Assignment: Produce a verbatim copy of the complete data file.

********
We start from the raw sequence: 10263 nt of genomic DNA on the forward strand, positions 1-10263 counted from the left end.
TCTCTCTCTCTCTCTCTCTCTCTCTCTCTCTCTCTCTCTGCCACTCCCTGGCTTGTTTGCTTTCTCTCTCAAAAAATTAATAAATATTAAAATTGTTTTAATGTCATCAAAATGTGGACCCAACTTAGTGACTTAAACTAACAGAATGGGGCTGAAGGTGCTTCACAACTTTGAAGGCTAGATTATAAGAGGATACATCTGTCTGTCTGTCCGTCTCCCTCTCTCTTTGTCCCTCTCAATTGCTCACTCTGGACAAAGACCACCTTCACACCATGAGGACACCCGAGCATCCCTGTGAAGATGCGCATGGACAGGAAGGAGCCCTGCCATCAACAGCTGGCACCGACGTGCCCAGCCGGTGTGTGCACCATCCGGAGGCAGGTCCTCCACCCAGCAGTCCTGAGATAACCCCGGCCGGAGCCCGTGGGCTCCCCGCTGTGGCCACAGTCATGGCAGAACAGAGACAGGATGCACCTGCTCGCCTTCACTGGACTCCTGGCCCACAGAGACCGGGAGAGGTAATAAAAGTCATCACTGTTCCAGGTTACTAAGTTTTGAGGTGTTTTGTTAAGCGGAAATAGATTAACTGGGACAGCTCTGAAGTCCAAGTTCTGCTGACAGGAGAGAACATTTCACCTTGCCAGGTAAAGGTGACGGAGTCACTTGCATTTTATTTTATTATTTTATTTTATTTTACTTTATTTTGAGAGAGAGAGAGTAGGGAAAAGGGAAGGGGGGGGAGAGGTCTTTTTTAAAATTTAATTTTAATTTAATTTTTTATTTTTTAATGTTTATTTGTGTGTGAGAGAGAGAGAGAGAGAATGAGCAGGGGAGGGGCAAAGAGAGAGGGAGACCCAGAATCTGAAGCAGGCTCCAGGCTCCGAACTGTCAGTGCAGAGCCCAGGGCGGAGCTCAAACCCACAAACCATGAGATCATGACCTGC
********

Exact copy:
We start from the raw sequence: 10263 nt of genomic DNA on the forward strand, positions 1-10263 counted from the left end.
TCTCTCTCTCTCTCTCTCTCTCTCTCTCTCTCTCTCTCTGCCACTCCCTGGCTTGTTTGCTTTCTCTCTCAAAAAATTAATAAATATTAAAATTGTTTTAATGTCATCAAAATGTGGACCCAACTTAGTGACTTAAACTAACAGAATGGGGCTGAAGGTGCTTCACAACTTTGAAGGCTAGATTATAAGAGGATACATCTGTCTGTCTGTCCGTCTCCCTCTCTCTTTGTCCCTCTCAATTGCTCACTCTGGACAAAGACCACCTTCACACCATGAGGACACCCGAGCATCCCTGTGAAGATGCGCATGGACAGGAAGGAGCCCTGCCATCAACAGCTGGCACCGACGTGCCCAGCCGGTGTGTGCACCATCCGGAGGCAGGTCCTCCACCCAGCAGTCCTGAGATAACCCCGGCCGGAGCCCGTGGGCTCCCCGCTGTGGCCACAGTCATGGCAGAACAGAGACAGGATGCACCTGCTCGCCTTCACTGGACTCCTGGCCCACAGAGACCGGGAGAGGTAATAAAAGTCATCACTGTTCCAGGTTACTAAGTTTTGAGGTGTTTTGTTAAGCGGAAATAGATTAACTGGGACAGCTCTGAAGTCCAAGTTCTGCTGACAGGAGAGAACATTTCACCTTGCCAGGTAAAGGTGACGGAGTCACTTGCATTTTATTTTATTATTTTATTTTATTTTACTTTATTTTGAGAGAGAGAGAGTAGGGAAAAGGGAAGGGGGGGGAGAGGTCTTTTTTAAAATTTAATTTTAATTTAATTTTTTATTTTTTAATGTTTATTTGTGTGTGAGAGAGAGAGAGAGAGAATGAGCAGGGGAGGGGCAAAGAGAGAGGGAGACCCAGAATCTGAAGCAGGCTCCAGGCTCCGAACTGTCAGTGCAGAGCCCAGGGCGGAGCTCAAACCCACAAACCATGAGATCATGACCTGC